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Medical Marijuana for Broken Bones

Updated on January 30, 2019.  Medical content reviewed by Dr. Richard Koffler, MD, Board Certified Physiatrist

marijuana for broken bones

Medical marijuana can help treat the pain, swelling and other symptoms of broken bones. Millions of fractures occur in the U.S. each year caused by falls, car accidents, osteoporosis and more. Globally, osteoporosis causes nearly 9 million fractures each year, leading to an osteoporotic fracture every three seconds. There are many types of broken bones, too. Learn more about broken bones, their symptoms and how cannabis can help treat them.

What Are Broken Bones?

A broken bone, also called fracture, is a condition that changes the shape of a bone. Broken bones frequently occur where there’s a high impact or force put on a bone. Around one out of every 10 fractures occurs in the foot. After a broken bone occurs, medical care is required immediately to reposition the bone and stabilize it.

Types of Broken Bones

Common types of broken bones include:

  • Open, compound fracture: This is if a bone pierces your skin or a blow breaks your skin at the time you broke your bone. Your bone might or might not be visible in the wound.
  • Stable fracture: The bone’s broken ends are barely out of place and line up.
  • Oblique fracture: This broken bone has an angled pattern.
  • Transverse fracture: This broken bone has a horizontal fracture line.
  • Partial fracture: This is an incomplete bone break.
  • Complete fracture: This is a complete bone break, causing the bone to separate into two or more pieces.
  • Comminuted fracture: The bone shatters into several small pieces with this type of broken bone.
  • Stress fracture: Also referred to as a “hairline fracture,” this is a crack that could be hard to see with normal X-rays.

Causes of Broken Bones

Broken bones occur most often when you apply more force to the bone than what the bone can take. Your bones are the weakest when you twist them.

causes of broken bones

Common causes of broken bones are:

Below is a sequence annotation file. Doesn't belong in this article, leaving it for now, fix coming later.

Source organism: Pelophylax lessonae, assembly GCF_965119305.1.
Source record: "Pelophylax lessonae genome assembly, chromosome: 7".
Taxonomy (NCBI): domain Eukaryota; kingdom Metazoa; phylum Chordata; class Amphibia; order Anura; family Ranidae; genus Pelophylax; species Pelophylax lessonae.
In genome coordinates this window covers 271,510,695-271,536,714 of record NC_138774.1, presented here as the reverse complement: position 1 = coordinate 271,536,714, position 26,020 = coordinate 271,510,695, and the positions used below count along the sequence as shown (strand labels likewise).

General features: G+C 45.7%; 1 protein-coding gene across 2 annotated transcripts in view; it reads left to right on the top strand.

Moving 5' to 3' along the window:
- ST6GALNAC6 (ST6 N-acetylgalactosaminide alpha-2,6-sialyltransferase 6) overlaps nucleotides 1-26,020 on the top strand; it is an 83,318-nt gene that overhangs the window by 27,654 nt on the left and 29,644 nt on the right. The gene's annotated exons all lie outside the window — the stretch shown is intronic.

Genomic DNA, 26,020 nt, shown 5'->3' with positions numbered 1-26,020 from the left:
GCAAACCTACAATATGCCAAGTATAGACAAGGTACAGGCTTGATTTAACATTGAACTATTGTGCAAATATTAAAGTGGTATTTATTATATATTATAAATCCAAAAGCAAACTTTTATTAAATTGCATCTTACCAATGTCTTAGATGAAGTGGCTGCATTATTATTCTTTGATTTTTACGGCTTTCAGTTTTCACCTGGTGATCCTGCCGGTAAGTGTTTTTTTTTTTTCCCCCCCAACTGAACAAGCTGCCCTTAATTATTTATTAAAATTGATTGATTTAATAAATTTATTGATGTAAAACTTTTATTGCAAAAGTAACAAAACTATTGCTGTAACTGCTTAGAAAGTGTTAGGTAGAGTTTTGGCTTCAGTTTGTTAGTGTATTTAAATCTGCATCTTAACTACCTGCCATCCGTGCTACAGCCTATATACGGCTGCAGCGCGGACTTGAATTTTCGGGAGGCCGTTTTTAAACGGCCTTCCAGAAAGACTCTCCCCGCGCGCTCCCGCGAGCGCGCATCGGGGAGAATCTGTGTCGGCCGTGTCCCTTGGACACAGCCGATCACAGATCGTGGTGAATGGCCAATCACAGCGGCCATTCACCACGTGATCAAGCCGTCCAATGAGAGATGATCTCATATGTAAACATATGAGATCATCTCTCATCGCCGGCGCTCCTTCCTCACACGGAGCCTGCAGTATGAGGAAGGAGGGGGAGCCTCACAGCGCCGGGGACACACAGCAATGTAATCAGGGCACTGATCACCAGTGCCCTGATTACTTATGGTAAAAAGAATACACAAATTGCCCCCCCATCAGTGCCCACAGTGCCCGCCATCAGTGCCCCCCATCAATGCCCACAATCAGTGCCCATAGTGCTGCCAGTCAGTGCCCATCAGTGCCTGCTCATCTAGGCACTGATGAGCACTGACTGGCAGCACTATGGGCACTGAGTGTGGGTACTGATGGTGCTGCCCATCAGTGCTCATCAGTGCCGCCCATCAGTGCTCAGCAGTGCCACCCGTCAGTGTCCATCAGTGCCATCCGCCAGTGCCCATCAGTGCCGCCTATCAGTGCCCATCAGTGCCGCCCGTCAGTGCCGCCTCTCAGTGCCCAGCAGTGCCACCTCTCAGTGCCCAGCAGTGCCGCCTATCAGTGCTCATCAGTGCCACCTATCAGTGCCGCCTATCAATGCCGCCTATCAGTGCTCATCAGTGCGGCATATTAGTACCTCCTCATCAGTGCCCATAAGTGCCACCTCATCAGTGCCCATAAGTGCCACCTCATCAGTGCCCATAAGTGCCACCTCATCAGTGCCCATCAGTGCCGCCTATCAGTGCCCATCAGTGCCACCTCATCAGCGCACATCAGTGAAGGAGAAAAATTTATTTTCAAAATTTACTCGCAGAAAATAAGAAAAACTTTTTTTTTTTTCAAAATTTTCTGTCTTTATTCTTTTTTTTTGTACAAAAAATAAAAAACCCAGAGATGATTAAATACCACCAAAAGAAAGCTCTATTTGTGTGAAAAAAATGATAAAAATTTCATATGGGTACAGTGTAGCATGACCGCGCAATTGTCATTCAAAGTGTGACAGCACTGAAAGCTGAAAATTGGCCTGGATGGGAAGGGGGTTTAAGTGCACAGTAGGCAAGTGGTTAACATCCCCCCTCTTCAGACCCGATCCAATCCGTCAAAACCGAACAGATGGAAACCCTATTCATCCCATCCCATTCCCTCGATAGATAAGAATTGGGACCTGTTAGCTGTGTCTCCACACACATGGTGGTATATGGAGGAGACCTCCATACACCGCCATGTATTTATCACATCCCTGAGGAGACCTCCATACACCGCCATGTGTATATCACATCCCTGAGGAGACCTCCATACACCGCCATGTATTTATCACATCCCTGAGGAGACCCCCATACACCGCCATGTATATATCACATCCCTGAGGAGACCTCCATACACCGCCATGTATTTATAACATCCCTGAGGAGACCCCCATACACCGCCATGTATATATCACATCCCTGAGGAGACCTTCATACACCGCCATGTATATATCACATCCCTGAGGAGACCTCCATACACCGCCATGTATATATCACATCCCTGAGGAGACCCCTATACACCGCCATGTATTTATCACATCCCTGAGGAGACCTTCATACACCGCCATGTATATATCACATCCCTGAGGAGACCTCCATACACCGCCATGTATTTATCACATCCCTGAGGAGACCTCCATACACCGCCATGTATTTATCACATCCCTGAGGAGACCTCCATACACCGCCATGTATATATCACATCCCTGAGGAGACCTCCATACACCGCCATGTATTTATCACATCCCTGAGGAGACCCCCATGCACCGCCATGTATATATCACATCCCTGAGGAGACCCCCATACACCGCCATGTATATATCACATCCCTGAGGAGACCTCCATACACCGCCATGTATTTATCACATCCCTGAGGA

1. Osteoporosis: A condition that weakens your bones, making them more likely to break.
  2. Trauma: A car accident, fall or football game tackle are all examples of trauma that can lead to broken bones.
  3. Stress fracture: These are most common in athletes.
  4. Overuse: Muscles can tire out with repetitive motion, placing more force on the bone, leading to a stress fracture.

Broken bones may also occur due to other conditions that weaken the bone like cancer.

Symptoms of Broken Bones

Many fractures are extremely painful and could keep you from moving the area injured. Other symptoms of a broken bone include:

  • Bruising: Blood leaking from a fracture under the skin.
  • Swelling and tenderness: The area around the injury will likely be swollen and tender.
  • Deformity: A limb might appear “out of place” or a section of the bone might puncture through your skin.

Symptoms can differ depending on which bone has broken. For example:

  • Elbow: Stiffness, bruising, visible deformity or “pop” noise at the time the bone broke.
  • Arm: Difficulty moving or using the arm, abnormal bend, bruising, warmth or redness.
  • Hand: Tenderness to touch, weakness and stiffness.
  • Wrist: Decreased use of wrist and hand, a deformed or crooked appearance, unable to keep a grip.
  • Foot: Severe pain, numbness in foot and toes, bruising, inability to walk comfortably, decreased range of motion, visible deformity.
  • Finger: Shortened finger, unable to move a finger or a depressed knuckle.
  • Ankle: Bruising, decreased range of motion, tenderness to the touch, inability to walk.
  • Toe: Bruising, discoloration, inability to walk comfortably.
  • Knee: Inability to straighten your knee, bruising, inability to walk.
  • Leg: Severe pain, bruising, tenderness, inability to walk, obvious deformity.

Complications of Broken Bones

Fractures hurt and in some cases, the pain persists even after treatment. If you’re suffering from complications from a broken bone, such as immobility or infection, you’ll require professional orthopedic care immediately.

complications of broken bones

Bone-related infections, deformities, and complications that can occur following trauma to a bone include:

  • Chronic pain
  • Blood poisoning
  • Limping
  • Bone deterioration
  • Drainage from a wound
  • Fever

These complications can occur when you don’t have a bone trauma treated properly:

  • Soft tissue and skin infections: These can become joint and bone infections quickly. Without immediate treatment, they can become chronic.
  • Joint infections: These are also referred to as septic arthritis and frequently require surgical drainage and antibiotics. The doctor might have to drain the joint repeatedly to remove inflammatory cells.